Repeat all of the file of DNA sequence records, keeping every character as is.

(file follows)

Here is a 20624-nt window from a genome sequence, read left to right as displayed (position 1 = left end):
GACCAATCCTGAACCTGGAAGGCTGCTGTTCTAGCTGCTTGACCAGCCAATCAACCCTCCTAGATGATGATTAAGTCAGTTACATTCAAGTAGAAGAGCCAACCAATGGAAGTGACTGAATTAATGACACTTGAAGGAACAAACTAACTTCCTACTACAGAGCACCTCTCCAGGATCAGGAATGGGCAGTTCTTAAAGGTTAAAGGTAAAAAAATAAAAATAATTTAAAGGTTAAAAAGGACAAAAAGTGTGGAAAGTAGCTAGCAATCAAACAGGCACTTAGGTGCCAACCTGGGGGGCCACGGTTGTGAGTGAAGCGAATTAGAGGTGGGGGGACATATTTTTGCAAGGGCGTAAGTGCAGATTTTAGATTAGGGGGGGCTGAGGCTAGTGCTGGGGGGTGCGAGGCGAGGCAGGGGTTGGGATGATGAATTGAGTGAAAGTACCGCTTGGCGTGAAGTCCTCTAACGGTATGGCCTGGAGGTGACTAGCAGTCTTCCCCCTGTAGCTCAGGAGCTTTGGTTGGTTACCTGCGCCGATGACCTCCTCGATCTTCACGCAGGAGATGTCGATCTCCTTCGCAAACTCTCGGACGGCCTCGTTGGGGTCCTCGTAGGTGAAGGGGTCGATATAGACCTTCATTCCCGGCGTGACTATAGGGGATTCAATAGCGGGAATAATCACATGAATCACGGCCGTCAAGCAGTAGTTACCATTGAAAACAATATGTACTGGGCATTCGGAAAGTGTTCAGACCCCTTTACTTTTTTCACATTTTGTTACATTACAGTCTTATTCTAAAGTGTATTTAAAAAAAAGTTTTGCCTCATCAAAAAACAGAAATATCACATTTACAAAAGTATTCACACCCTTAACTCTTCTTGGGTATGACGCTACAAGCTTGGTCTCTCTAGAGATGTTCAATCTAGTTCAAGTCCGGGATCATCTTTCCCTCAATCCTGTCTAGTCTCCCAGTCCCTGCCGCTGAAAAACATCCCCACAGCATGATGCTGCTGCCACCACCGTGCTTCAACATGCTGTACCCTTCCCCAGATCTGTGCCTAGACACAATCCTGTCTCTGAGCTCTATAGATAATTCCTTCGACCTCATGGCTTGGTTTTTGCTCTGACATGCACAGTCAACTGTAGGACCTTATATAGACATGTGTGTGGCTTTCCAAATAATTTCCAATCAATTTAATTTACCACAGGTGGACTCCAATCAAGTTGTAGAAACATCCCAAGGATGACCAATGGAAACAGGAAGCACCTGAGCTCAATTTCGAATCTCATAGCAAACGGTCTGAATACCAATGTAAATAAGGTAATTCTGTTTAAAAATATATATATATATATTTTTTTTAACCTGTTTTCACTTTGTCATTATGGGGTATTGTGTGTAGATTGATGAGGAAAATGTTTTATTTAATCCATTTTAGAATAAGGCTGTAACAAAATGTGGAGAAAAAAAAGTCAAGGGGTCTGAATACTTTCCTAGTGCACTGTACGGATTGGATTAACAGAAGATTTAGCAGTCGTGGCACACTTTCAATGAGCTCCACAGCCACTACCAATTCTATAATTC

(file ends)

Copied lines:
Here is a 20624-nt window from a genome sequence, read left to right as displayed (position 1 = left end):
GACCAATCCTGAACCTGGAAGGCTGCTGTTCTAGCTGCTTGACCAGCCAATCAACCCTCCTAGATGATGATTAAGTCAGTTACATTCAAGTAGAAGAGCCAACCAATGGAAGTGACTGAATTAATGACACTTGAAGGAACAAACTAACTTCCTACTACAGAGCACCTCTCCAGGATCAGGAATGGGCAGTTCTTAAAGGTTAAAGGTAAAAAAATAAAAATAATTTAAAGGTTAAAAAGGACAAAAAGTGTGGAAAGTAGCTAGCAATCAAACAGGCACTTAGGTGCCAACCTGGGGGGCCACGGTTGTGAGTGAAGCGAATTAGAGGTGGGGGGACATATTTTTGCAAGGGCGTAAGTGCAGATTTTAGATTAGGGGGGGCTGAGGCTAGTGCTGGGGGGTGCGAGGCGAGGCAGGGGTTGGGATGATGAATTGAGTGAAAGTACCGCTTGGCGTGAAGTCCTCTAACGGTATGGCCTGGAGGTGACTAGCAGTCTTCCCCCTGTAGCTCAGGAGCTTTGGTTGGTTACCTGCGCCGATGACCTCCTCGATCTTCACGCAGGAGATGTCGATCTCCTTCGCAAACTCTCGGACGGCCTCGTTGGGGTCCTCGTAGGTGAAGGGGTCGATATAGACCTTCATTCCCGGCGTGACTATAGGGGATTCAATAGCGGGAATAATCACATGAATCACGGCCGTCAAGCAGTAGTTACCATTGAAAACAATATGTACTGGGCATTCGGAAAGTGTTCAGACCCCTTTACTTTTTTCACATTTTGTTACATTACAGTCTTATTCTAAAGTGTATTTAAAAAAAAGTTTTGCCTCATCAAAAAACAGAAATATCACATTTACAAAAGTATTCACACCCTTAACTCTTCTTGGGTATGACGCTACAAGCTTGGTCTCTCTAGAGATGTTCAATCTAGTTCAAGTCCGGGATCATCTTTCCCTCAATCCTGTCTAGTCTCCCAGTCCCTGCCGCTGAAAAACATCCCCACAGCATGATGCTGCTGCCACCACCGTGCTTCAACATGCTGTACCCTTCCCCAGATCTGTGCCTAGACACAATCCTGTCTCTGAGCTCTATAGATAATTCCTTCGACCTCATGGCTTGGTTTTTGCTCTGACATGCACAGTCAACTGTAGGACCTTATATAGACATGTGTGTGGCTTTCCAAATAATTTCCAATCAATTTAATTTACCACAGGTGGACTCCAATCAAGTTGTAGAAACATCCCAAGGATGACCAATGGAAACAGGAAGCACCTGAGCTCAATTTCGAATCTCATAGCAAACGGTCTGAATACCAATGTAAATAAGGTAATTCTGTTTAAAAATATATATATATATATTTTTTTTAACCTGTTTTCACTTTGTCATTATGGGGTATTGTGTGTAGATTGATGAGGAAAATGTTTTATTTAATCCATTTTAGAATAAGGCTGTAACAAAATGTGGAGAAAAAAAAGTCAAGGGGTCTGAATACTTTCCTAGTGCACTGTACGGATTGGATTAACAGAAGATTTAGCAGTCGTGGCACACTTTCAATGAGCTCCACAGCCACTACCAATTCTATAATTC